- EVLink charging station found to have three serious vulnerabilities that are now fixed with a patch.
- Schneider Electric issued the fixes, along with the relevant warning and a list of “good practices”.
- Kaspersky’s report had already indicated quite a few severe vulnerabilities in relevant systems a few days ago.
Schneider Electric has issued a warning that informs of a set of critical vulnerabilities on its EVLink electric vehicle charging stations, and also released a security fixing update that should be used to patch the system as soon as possible. The company claims that the bugs impact floor standing units of firmware versions of 3.2.0-12_v1 and earlier, allowing attackers to gain remote access to the device or the web interface, and execute code with maximum privileges.
The three bugs were discovered by a security researchers team named “Positive Technologies”, and reported to Schneider Electric for fixing. Given the IDs CVE-2018-7800, 7801, and 7082, these bugs were rated as “critical”, “high”, and “medium” respectively. More specifically, the 7800 concerns a hard-coded credentials vulnerability that allow an attacker to gain access to the EVLink device, the 7801 refers to a code injection vulnerability that allows the potential remote code execution with maximum privileges, and finally the 7802 concerns an SQL injection vulnerability that allows full-privilege access to the web interface (EVLink Insights).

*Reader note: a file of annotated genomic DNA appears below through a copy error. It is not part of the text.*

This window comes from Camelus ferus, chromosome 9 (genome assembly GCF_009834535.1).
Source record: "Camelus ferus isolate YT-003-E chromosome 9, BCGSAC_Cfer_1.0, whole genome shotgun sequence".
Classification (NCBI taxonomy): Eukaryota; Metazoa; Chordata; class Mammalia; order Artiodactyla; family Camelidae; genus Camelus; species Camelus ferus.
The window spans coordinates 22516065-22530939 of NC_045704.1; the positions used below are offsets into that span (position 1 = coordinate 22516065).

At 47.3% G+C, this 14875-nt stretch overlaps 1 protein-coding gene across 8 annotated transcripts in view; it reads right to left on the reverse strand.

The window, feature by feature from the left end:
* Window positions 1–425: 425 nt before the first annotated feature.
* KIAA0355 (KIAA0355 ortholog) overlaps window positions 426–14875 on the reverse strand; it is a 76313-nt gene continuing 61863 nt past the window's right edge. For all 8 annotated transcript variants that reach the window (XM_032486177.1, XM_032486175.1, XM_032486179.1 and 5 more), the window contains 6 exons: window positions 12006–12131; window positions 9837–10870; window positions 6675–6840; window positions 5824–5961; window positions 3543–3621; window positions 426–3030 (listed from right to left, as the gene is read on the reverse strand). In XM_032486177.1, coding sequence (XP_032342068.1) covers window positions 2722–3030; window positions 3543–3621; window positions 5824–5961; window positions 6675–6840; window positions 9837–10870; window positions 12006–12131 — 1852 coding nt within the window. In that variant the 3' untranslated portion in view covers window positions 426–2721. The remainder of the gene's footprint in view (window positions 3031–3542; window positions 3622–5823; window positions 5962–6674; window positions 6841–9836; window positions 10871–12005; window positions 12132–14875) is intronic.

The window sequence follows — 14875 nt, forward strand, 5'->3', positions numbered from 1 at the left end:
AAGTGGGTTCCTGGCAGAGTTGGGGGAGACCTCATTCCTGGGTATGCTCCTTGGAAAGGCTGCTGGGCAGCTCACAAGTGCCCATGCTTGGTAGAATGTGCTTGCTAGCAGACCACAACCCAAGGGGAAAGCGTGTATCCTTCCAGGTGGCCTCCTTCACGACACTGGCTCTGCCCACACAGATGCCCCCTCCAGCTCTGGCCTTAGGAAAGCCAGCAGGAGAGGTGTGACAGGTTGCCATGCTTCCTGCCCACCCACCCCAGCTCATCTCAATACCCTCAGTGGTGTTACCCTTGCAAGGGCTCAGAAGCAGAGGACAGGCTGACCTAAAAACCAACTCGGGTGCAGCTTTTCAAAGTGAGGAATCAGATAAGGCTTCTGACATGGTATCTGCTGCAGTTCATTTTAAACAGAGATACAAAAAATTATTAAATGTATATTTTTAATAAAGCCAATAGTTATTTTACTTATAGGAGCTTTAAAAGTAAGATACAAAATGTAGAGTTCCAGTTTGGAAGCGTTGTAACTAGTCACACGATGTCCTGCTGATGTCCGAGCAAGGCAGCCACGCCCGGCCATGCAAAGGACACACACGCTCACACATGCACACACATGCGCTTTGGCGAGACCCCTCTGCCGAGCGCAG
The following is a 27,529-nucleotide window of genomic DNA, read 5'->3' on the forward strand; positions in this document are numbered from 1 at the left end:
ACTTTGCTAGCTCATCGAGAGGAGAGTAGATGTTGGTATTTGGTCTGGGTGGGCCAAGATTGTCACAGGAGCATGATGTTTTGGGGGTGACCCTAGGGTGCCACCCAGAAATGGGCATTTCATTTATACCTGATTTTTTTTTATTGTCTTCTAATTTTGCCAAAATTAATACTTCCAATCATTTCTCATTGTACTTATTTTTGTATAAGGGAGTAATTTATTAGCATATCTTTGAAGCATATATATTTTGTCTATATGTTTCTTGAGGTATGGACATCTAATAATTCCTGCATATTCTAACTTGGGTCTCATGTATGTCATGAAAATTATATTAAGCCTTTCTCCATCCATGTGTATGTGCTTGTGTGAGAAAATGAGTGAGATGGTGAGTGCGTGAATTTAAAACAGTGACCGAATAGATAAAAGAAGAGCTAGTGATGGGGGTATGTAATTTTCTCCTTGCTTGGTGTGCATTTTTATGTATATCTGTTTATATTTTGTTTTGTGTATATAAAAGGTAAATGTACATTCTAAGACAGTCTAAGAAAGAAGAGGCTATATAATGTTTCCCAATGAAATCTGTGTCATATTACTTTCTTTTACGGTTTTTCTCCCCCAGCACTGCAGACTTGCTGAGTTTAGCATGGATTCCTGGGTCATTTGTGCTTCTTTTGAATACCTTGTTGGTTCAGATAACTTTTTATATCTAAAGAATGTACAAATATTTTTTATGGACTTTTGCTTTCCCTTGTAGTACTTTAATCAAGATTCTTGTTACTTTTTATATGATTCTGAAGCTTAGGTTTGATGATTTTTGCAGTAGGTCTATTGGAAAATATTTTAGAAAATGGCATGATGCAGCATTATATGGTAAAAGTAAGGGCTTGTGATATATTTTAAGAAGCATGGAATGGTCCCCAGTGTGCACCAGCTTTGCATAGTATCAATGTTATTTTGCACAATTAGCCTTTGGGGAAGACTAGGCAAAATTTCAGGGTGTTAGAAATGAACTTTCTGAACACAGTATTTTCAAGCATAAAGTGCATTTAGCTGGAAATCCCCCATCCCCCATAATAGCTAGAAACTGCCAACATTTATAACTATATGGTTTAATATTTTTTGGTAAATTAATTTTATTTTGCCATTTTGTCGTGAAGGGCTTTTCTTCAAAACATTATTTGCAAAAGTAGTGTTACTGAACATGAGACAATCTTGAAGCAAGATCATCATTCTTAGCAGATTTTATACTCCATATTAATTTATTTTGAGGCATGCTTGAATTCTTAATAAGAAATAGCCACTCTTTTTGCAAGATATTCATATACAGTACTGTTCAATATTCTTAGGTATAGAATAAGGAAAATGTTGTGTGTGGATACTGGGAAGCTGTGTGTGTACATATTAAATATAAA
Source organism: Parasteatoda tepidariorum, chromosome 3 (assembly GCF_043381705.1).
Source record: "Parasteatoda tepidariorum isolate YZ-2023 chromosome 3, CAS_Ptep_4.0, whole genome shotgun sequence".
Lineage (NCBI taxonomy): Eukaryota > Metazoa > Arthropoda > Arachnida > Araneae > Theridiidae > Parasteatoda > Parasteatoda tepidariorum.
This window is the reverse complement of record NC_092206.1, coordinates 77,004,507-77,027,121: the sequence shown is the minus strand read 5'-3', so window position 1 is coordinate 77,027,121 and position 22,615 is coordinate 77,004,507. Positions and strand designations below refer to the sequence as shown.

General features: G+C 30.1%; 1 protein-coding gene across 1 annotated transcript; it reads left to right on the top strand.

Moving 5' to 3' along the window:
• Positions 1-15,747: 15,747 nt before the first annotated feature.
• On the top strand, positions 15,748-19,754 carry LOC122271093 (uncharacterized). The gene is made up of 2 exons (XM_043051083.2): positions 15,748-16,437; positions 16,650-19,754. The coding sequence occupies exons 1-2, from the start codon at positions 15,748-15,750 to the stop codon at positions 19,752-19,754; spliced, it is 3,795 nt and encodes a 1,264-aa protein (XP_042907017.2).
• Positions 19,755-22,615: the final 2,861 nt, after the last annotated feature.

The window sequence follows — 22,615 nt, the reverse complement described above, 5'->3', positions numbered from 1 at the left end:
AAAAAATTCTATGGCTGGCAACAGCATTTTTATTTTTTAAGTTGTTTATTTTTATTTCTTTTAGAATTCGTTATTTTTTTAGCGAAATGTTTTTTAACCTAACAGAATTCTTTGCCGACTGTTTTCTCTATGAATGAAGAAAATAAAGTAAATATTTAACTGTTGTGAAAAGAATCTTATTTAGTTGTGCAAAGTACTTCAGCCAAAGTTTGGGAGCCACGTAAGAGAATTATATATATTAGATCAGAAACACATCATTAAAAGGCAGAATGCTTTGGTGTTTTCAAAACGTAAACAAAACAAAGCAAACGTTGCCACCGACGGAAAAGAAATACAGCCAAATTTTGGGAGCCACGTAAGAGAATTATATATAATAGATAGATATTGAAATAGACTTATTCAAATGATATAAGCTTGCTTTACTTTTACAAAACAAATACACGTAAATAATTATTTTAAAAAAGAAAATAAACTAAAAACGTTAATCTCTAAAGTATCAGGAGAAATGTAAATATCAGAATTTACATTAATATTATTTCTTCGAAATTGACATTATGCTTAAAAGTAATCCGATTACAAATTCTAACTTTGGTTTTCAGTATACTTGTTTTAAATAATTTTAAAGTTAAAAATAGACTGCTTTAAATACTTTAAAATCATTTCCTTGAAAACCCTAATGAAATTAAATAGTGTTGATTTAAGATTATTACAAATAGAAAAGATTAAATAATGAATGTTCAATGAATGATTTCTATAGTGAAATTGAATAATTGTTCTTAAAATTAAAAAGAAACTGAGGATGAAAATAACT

Schneider Electric doesn’t go into details about what an attacker could actually do after gaining access to a compromised EVLink device, but the most dangerous scenarios could include fiddling with the EV payment systems, the backend communications, or even the charging process itself. The manufacturer of the product recommends an immediate update with the provided patch and also presents a comprehensive set of generic security recommendations. These include the suggestion to never leave the cabinets in “Program mode”, scan USB drivers before connective to terminals, never connect laptops to the safety and control network of the system, and to always use VPNs when connecting to the device remotely.
This situation comes only a couple of days after Kaspersky Lab reported multiple exploitable vulnerabilities that are to be found in home electric charging units. Kaspersky’s report has actually showcased a number of security holes that could allow hackers to even take control of various systems of your vehicle, or your home’s WiFi network. As electric vehicles get more and more popular with the people, connected charging devices will get increasingly targeted by attackers, so the rapid identification and fixing of such issues by the vendors are critical. For now, it seems that the fixing action is happening quickly enough, and no sad stories have come out from these vulnerabilities yet. Hopefully, this will continue to be the case in 2019 as well.
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